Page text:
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    I bet that's really frustrating. For a problem like this one there are so many possible causes. From watching the video it looks threaded correctly and since you have new needles in it I'd count those out as well. A simple way to check if your Presser foot pressure or needle plate isn't correct is to put a piece of paper under your fabric. Basically all fabric deflects downward when the needle goes through. If your Presser foot pressure isn't high enough or if your needle plate hole is too big (this takes a pretty finicky machine to be a problem) the fabric gets pushed down close enough to the hook that the gap made by the thread behind the needle isn't big enough for the hook to catch. Simple soution is to run a piece of paper through under fabric. This isn't a long term fix as paper will dull up your needle really quick. If it fixes the issue try adjusting your presser foot pressure. If that doesn't work for you it may be your hook has worn down and needs to be adjusted/replaced. I wouldn't recommend trying to adjust the hook yourself, that would be best left to a repair tech.
    --If a cow laughs hard, does milk come out its nose?

  6. #16
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    Quote Originally Posted by Pag View Post
    Basically all fabric deflects downward when the needle goes through. If your Presser foot pressure isn't high enough or if your needle plate hole is too big (this takes a pretty finicky machine to be a problem) the fabric gets pushed down close enough to the hook that the gap made by the thread behind the needle isn't big enough for the hook to catch.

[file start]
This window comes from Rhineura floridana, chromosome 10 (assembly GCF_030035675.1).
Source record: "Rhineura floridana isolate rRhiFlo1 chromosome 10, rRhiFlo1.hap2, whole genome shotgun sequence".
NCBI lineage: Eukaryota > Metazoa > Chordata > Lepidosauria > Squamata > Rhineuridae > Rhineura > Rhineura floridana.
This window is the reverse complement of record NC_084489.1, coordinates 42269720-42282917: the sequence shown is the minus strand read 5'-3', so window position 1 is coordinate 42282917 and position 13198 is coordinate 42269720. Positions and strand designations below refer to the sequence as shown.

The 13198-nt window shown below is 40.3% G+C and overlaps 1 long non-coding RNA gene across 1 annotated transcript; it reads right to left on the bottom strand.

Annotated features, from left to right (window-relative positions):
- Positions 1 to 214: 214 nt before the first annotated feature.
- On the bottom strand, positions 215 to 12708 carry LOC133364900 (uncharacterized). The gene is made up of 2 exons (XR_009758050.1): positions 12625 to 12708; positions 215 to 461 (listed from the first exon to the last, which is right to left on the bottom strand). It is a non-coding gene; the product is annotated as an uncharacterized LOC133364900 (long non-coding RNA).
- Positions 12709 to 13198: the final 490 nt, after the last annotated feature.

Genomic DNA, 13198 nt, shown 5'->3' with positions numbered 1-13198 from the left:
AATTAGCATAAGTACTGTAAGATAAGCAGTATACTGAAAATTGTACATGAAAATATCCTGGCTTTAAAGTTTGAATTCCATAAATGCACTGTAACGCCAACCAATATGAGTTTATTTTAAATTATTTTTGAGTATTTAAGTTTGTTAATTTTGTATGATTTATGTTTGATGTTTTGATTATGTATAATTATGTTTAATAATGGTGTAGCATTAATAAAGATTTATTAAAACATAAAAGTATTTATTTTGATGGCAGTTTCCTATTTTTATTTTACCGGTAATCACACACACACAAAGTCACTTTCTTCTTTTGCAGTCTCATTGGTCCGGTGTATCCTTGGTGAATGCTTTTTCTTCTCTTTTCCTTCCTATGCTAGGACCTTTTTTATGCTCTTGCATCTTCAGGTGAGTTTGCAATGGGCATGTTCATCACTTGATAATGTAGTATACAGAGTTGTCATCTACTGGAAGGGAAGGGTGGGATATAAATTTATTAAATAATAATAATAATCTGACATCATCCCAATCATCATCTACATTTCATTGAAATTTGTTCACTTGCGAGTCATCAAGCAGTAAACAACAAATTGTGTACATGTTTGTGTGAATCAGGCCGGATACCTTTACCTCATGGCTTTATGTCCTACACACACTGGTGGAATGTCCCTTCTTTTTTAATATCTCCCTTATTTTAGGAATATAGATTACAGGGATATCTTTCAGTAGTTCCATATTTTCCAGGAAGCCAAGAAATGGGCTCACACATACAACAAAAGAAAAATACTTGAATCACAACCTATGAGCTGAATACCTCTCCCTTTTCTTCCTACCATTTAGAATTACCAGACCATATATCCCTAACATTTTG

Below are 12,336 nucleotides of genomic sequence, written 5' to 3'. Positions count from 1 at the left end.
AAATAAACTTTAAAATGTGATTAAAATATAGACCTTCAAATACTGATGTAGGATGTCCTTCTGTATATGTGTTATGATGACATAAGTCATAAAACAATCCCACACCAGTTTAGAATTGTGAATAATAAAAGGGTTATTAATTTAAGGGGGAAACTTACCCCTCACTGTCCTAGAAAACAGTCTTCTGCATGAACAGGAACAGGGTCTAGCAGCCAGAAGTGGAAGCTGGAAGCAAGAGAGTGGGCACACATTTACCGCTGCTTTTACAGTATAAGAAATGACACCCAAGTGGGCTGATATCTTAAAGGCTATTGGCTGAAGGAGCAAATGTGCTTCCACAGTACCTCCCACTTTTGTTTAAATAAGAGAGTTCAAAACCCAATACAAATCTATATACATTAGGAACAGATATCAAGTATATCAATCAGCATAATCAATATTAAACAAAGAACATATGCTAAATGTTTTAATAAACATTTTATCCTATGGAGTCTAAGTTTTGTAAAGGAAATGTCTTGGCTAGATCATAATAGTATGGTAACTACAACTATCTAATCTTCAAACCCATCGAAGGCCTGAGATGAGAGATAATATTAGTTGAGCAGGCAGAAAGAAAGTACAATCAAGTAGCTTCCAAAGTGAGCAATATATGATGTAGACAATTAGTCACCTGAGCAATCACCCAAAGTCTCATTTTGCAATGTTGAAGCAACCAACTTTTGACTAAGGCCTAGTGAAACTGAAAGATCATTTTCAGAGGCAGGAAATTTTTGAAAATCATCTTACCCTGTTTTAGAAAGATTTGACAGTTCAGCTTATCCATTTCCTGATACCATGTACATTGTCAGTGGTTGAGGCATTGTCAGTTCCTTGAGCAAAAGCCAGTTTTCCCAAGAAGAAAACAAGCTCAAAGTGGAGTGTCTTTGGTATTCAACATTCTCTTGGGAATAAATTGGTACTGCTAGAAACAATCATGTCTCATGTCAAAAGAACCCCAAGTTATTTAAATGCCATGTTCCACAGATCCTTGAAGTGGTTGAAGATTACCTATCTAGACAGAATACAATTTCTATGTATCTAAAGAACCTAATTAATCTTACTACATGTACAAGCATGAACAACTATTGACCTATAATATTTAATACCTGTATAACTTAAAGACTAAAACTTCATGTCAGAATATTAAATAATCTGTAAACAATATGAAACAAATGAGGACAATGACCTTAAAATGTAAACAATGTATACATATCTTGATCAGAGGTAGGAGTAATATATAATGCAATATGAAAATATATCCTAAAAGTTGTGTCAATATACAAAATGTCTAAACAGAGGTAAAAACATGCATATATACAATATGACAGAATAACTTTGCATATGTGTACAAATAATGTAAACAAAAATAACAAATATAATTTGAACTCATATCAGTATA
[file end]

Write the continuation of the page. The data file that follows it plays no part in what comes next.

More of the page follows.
Excellent suggestion. That most certainly could contribute to the problem. Indeed it may be more that one issue that plays itself out.
    I may be slow... But I sure am gimpy.

    "Bless you child, when you set out to thread a needle don't hold the thread still and fetch the needle up to it; hold the needle still and poke the thread at it; that's the way a woman most always does, but a man always does t'other way."
    Mrs. Loftus to Huck Finn

    We Don't Sew... We Make Gear! video series

    Important thread injector guidelines especially for Newbies

    Bobbin Tension - A Personal Viewpoint

  7. #17
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    Thanks everybody for your inputs, it is really appreciated !
    I went though all of them, except bring the machine to some shop.
    That will be my last option..
    Still no success though

    Needles
    I checked the new needles that I bought, and they are actually really sharp, so I decided to stich with them.

    Foot pressure
    Only way I was able to find it to unscrew it a bit, but the foot higher or lower, and then screw it tight again.

    Threading of the whole machine + bobbin
    Please check the new video, I'm showing in detail how that is done.
    If you find something wrong, please let me know

    Needle installation
    To be sure, I took it apart, and re-installed the holder and the needle itself.